What does Jesus tell us about sexuality? Matthew 22:37-40 "Jesus replied: “‘Love the Lord your God with all your heart and with all your soul and with all your mind.’ 38 This is the first and greatest commandment. 39 And the second is like it: ‘Love your neighbor as yourself.’ 40 All the Law and the Prophets hang on these two commandments.” Jesus also talked about marriage and divorce in Matthew 5, basically showing how the Great Commandment could be used to protect each other even in the case of sin like adultery. In other words, in sex, just as in every other part of life, the overriding rule is love.

Here's what I propose. Instead of imposing 1st century Mediterranean values on a 21st century global culture, let's try to find the sexual values that Jesus and Paul were trying to expound and live by those values.

Of course, everything is based in love. That's the entire focus of Jesus' ministry. He didn't come to give us rules, but to show us how to love. And Paul did the same thing. Yes, some of his letters did include practical suggestions to particular problems faced by churches he communicated with, but he also focused on love. And shame has no place in love. We can sin, yes, and be forgiven, but Jesus never focused on shame or guilt.

In our churches, we must destroy the myth of "purity". There is no inherent value to a vagina that has not been touched by a penis. We cannot continue to let our women feel that they are "less than" because they had sex or were sexually abused. But we also need to teach our young men that their bodies are valuable and can feel pleasure as well, but with no hint of violence. These body-positive messages need to start at home from early childhood. The entire concept of virginity as a preferred status needs to be thrown out!

In the Purity Industrial Complex, porn is a big deal because the only form of sexual expression allowed is heterosexual married sex by two people who have never had any sexual contact with anyone else and who do not masturbate or view porn. I think there are maybe two couples in the US that fit that description.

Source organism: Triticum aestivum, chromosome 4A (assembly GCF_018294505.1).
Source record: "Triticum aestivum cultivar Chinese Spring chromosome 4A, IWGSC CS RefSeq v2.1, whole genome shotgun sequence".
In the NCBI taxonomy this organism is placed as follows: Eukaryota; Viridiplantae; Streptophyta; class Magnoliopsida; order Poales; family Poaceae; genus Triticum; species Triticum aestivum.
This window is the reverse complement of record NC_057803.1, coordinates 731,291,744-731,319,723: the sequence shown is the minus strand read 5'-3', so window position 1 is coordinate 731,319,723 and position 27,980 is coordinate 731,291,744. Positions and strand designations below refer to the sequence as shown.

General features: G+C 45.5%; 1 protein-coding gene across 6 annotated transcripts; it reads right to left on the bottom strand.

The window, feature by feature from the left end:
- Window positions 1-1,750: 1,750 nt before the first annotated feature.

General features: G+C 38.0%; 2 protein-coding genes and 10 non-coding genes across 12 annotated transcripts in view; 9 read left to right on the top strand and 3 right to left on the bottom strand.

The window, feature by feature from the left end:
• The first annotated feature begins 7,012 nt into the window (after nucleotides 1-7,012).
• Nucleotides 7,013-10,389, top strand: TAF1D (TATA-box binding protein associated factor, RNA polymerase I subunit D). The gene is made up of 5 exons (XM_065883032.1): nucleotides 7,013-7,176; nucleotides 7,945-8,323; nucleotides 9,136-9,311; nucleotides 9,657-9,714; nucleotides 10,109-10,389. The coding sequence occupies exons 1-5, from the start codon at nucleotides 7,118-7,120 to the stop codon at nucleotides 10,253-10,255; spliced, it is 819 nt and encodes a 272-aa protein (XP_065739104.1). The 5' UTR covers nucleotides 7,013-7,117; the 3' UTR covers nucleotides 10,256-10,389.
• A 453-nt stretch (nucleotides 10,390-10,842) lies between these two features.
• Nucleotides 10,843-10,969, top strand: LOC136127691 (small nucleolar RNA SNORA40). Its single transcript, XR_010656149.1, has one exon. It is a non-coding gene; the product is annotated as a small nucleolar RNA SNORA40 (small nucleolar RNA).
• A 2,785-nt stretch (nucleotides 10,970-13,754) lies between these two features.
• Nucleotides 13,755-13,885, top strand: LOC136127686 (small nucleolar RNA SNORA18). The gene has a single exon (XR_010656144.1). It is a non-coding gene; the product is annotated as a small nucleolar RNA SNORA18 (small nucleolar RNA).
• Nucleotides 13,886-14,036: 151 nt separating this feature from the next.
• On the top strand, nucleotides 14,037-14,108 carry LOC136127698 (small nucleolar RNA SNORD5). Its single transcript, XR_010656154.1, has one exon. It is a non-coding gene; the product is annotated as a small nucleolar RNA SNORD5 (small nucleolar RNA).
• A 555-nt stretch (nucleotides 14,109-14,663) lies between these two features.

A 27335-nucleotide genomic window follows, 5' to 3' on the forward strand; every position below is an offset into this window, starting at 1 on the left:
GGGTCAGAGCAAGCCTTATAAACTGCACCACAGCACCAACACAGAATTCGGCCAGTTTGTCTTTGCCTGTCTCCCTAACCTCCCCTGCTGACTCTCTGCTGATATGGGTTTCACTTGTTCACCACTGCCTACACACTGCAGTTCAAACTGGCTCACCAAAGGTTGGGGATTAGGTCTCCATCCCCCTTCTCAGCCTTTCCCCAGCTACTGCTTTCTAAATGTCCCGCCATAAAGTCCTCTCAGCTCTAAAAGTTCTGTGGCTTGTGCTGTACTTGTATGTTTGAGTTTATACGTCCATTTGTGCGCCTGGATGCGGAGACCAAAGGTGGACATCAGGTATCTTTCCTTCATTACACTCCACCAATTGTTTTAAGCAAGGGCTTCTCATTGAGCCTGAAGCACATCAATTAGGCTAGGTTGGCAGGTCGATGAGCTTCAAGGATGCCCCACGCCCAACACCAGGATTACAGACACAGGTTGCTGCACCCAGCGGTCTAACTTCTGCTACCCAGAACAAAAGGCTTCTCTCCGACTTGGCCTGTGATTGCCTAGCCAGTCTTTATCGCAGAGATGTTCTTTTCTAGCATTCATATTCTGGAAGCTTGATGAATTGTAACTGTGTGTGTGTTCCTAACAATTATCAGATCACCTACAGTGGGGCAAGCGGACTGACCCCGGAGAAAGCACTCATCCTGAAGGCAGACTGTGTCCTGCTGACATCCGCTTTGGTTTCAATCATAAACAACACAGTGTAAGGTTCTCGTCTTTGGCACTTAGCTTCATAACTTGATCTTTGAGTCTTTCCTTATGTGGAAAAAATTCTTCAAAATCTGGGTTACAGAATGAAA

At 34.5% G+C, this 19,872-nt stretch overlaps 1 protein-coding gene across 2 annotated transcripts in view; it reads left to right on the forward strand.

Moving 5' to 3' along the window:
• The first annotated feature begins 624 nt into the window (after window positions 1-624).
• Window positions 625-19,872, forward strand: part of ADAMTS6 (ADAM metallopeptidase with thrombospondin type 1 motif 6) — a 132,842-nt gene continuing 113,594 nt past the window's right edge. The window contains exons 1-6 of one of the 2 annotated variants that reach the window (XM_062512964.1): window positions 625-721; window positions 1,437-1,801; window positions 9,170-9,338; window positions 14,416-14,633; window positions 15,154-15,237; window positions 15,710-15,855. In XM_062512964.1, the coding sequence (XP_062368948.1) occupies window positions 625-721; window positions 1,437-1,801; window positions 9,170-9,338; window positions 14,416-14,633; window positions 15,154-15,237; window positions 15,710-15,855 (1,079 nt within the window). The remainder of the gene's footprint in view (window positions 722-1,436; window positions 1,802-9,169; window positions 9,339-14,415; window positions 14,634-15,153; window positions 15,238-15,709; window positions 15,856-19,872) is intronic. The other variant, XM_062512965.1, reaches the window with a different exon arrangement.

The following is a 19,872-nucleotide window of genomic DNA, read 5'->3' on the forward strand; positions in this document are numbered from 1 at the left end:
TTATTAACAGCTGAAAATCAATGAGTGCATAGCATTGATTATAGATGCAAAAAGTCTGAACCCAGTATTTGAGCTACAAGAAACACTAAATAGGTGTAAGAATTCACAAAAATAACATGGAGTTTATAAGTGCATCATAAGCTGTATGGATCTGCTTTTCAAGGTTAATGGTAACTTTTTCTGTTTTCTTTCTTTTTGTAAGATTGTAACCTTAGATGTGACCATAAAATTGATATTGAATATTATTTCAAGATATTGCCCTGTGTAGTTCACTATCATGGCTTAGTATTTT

There is nothing in scripture to prohibit masturbation (I'm not even going to discuss Onan). And as we've seen in our discussion of what Paul even meant by avoiding "sexual immorality", it's hard to believe that he meant pornography. or at least erotica.

But, the Purity Industrial Complex teaches, in seminars and marriage conferences, that masturbation and pornography will destroy your marriage. They are wrong. They make you sad and depressed if you are convinced that they are bad; i.e. you subscribe to the beliefs of the Purity Industrial Complex. But, really, masturbation is a way to have a short-term bit of pleasure and release of anxiety. It's not a third person in the marriage unless you let it become one.

How can you not let porn and masturbation ruin your marriage? First of all, re-evaluate your view of sexuality. Conservative Christians have been sold a bill of goods. We've been letting our sexual values live in the 1st century while the rest of us lives in the 21st century. I'm not saying to whole-heartedly adopt 21st century American values; I'm saying to read the Bible in context, understand the tensions you might feel, and pray about what is right.

Talk to your spouse. It's OK if you are uncomfortable with porn, especially what's being produced today. Maybe your partner wants to try erotica. You may not be into that either. But, give each other grace. Be there for each other. Be willing to talk through the issues you have. Consider that pornography and masturbation are not allowing another person into your bedroom.

Clearly, though, loving each other sexually has to include mutual consent. No one can tell another what to do. Figure out a way to get out of the shame and depression. Marital and sexual happiness is available. God doesn't want you to live in shame.

I'll bet you have thoughts, too. Let's discuss them rationally.

Catherine